Router Charts

Router Charts

Router Ranker

Router Ranker

Router Chooser

Router Chooser

NAS Charts

NAS Charts

NAS Ranker

NAS Ranker

More Tools

More Tools

NAS How To

Introduction

From my first exposure to Slim Device's original SliMP3 back in 2003, I was taken with the idea of streaming music throughout my house. I found Slim's approach very interesting; literally giving away an open source media streaming software intended for use on a file server. They then made money by selling a dedicated hardware device to interface the music stream to a traditional stereo system.

Slim Devices Squeezebox

Figure 1: Slim Devices Squeezebox

Slim Devices is now part of Logitech and offers three different devices:

  • Squeezebox Classic - the 3rd generation of the original SliMP3 with a simple remote control and large vacuum fluorescent display (Figure 1)
  • Squeezebox Duet - a variant on the Squeezebox with that trades the fluorescent display for a more elaborate remote control with a color LCD status display
  • Transporter - a beautiful, seriously high-end streaming music interface for those who suffer audiophile tendencies

One of the nicer things about the Squeezebox is that several can be set to play the same music in sync, or set to play entirely different playlists. This can be handy, addressing the needs of both the common dinner party and a multi-faceted Halloween haunted house. At my house, we have accumulated three of the classic Squeezeboxes and are on-plan to purchase two more.

All Slim Devices products source their music streams from the same open source server software. This software, written in Perl, was once known as "Slim Server" but from the release of v7.0 has been renamed "SqueezeCenter." Slim Devices provides releases for Windows, Macintosh and Linux hosts. They also offer a release built specifically for the Netgear (formerly Infrant) ReadyNAS.

The SqueezeCenter Web GUI
Figure 2: The SqueezeCenter Web GUI

The idea to embed the server on a NAS seems ideal; voluminous RAID storage to serve & protect the music just makes sense. It certainly makes more sense than my recent situation, which was keeping a Pentium 4 2.8 GHz PC running 24/7 just to serve music. In contrast, the NAS approach consumes less power, generates less heat and noise and takes less space.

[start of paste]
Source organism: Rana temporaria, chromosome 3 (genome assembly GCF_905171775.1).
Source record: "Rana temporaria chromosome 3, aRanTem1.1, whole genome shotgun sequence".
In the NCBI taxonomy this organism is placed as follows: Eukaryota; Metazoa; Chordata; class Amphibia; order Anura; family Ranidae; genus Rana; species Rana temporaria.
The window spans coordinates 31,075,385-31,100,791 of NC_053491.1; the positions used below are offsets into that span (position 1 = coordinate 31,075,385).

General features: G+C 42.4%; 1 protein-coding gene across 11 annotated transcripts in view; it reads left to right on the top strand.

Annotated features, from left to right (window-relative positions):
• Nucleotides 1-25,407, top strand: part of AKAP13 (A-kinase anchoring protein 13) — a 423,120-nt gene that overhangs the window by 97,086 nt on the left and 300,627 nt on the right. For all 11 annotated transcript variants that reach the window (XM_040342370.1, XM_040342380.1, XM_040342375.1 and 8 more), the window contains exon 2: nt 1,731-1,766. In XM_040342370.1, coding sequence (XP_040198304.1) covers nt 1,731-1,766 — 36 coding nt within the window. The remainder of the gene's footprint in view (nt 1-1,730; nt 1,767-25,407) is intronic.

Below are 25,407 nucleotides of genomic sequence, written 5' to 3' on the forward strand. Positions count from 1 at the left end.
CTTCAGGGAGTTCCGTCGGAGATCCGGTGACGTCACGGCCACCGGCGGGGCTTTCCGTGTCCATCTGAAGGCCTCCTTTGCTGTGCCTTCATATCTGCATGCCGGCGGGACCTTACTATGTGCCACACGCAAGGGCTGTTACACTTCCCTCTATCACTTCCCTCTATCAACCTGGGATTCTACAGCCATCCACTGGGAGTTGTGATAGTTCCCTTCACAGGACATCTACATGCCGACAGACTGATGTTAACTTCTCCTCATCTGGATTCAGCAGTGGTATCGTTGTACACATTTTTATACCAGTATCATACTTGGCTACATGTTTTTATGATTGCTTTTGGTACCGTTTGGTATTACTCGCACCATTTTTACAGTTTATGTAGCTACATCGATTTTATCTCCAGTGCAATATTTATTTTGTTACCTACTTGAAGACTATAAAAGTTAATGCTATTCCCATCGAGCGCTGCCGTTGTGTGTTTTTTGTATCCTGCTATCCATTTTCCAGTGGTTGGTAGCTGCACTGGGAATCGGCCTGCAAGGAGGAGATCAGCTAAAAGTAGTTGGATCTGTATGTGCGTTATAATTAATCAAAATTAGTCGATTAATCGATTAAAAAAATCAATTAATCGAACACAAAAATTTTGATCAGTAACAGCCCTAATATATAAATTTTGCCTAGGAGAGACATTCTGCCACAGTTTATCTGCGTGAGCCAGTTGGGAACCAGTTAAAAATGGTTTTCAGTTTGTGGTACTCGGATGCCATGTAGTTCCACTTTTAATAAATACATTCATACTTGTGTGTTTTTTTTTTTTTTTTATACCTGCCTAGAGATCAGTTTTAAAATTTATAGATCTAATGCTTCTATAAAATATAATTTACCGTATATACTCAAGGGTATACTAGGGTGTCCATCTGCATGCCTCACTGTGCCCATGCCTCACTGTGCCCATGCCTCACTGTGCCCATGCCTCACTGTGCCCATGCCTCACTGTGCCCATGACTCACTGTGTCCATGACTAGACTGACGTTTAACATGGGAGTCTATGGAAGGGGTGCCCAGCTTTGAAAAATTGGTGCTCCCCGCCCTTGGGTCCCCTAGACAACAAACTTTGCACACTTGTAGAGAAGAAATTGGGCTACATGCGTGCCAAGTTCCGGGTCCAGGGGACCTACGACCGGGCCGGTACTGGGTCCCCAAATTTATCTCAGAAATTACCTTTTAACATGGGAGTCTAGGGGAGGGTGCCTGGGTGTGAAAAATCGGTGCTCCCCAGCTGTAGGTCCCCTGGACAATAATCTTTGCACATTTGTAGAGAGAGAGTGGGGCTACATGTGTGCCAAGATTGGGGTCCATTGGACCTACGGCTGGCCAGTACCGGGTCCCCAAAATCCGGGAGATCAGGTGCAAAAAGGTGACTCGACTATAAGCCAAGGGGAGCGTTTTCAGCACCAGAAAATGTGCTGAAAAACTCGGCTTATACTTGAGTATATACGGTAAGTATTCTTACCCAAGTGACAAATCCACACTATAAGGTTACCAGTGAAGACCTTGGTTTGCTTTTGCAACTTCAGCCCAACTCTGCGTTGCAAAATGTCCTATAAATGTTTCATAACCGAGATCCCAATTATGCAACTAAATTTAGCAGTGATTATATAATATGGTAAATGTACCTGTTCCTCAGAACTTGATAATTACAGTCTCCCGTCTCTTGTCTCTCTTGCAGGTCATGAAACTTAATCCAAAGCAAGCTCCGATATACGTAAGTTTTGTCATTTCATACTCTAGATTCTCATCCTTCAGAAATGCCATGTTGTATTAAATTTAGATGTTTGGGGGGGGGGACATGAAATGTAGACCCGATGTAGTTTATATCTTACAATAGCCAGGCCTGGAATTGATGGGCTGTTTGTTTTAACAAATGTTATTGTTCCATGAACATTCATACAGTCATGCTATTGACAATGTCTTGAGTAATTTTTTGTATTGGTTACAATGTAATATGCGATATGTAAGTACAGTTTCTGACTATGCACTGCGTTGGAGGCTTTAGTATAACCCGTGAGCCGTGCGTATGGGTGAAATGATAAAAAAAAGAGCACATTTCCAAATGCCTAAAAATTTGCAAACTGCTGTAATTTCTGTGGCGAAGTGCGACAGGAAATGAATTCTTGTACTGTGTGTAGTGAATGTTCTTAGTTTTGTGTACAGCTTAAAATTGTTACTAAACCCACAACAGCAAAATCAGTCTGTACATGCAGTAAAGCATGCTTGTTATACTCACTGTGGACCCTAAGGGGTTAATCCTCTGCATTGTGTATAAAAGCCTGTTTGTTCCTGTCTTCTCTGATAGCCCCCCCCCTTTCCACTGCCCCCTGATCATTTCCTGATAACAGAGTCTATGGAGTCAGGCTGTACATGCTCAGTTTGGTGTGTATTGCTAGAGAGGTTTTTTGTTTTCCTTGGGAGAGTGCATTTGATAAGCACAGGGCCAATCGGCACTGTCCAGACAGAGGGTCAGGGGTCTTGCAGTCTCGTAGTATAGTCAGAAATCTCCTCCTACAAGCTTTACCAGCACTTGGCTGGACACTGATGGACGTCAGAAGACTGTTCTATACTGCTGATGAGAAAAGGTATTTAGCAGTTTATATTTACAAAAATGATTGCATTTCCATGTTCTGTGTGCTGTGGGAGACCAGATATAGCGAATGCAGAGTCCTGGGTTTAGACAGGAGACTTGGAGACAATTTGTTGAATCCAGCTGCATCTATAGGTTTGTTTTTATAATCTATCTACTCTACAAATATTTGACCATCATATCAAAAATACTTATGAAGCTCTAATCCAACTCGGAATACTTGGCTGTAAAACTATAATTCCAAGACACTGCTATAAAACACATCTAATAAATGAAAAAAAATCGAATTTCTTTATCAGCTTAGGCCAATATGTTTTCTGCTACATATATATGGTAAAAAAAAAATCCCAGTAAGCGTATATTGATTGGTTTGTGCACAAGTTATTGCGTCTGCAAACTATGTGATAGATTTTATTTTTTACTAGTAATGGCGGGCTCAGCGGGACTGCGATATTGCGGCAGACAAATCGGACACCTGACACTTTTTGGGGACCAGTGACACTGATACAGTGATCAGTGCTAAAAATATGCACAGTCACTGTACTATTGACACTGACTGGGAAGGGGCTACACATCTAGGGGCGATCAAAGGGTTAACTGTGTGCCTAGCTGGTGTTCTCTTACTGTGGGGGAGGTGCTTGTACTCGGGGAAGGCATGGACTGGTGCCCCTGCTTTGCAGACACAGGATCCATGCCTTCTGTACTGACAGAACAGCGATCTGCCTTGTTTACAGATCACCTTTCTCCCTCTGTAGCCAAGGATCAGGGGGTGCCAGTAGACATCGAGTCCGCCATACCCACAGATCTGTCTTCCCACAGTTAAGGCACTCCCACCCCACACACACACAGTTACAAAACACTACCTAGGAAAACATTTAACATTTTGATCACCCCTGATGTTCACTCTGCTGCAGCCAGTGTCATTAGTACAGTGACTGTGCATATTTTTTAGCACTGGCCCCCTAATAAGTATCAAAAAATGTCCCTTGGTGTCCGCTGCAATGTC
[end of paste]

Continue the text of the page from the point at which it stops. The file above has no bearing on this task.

There was only one problem. ReadyNAS would not have been my personal choice of NAS. I prefer a less expensive, more DIY approach. To that end, I have long used FreeNAS around my home office. FreeNAS is open source based on BSD and takes advantage of the GUI framework developed for the m0n0wall router project.

Happily, others share my opinion of FreeNAS. Early in 2007, Michael Herger ported the SqueezeCenter software to create an installable plug-in for FreeNAS.

More NAS

Featured Sponsors



Support Us!

If you like what we do and want to thank us, just buy something on Amazon. We'll get a small commission on anything you buy. Thanks!

Win This!

ASUS RT-AC88U

You could win an ASUS RT-AC88U AC3100 Dual-Band Wi-Fi Gigabit Router

Learn How!

Top Performing Routers

AC3200
AC2600
AC1900
AC1750
AC1200

Top Performing NASes

NoRAID
RAID1
RAID5

Over In The Forums

I want to buy a pair of Actiontec ECB6200K02 ethernet to coax adapters but for me to use the max speeds, it needs to support bonded MoCA 2.0. I can't...
I have an Xfinity Arris TG1682G as my main router. Must have that as main router because of Xfinity Home service (it won't work with the Asus RT-AC68...
Hello all, Just got a second AC5300, first one works like a charm and this one is going to be used for business, however after setting a basic config...
RT-AC66U, Merlin 380.61. This is a newb question, but I can't find an answer after googling. I have set up openvpn server with certificates on the r...
I use a VPN service. Almost every time I use the VPN my router get's stuck and the PC on VPN gets a blue screen with the error "BAD_POOL_HEADER. My ot...

Don't Miss These

  • 1
  • 2
  • 3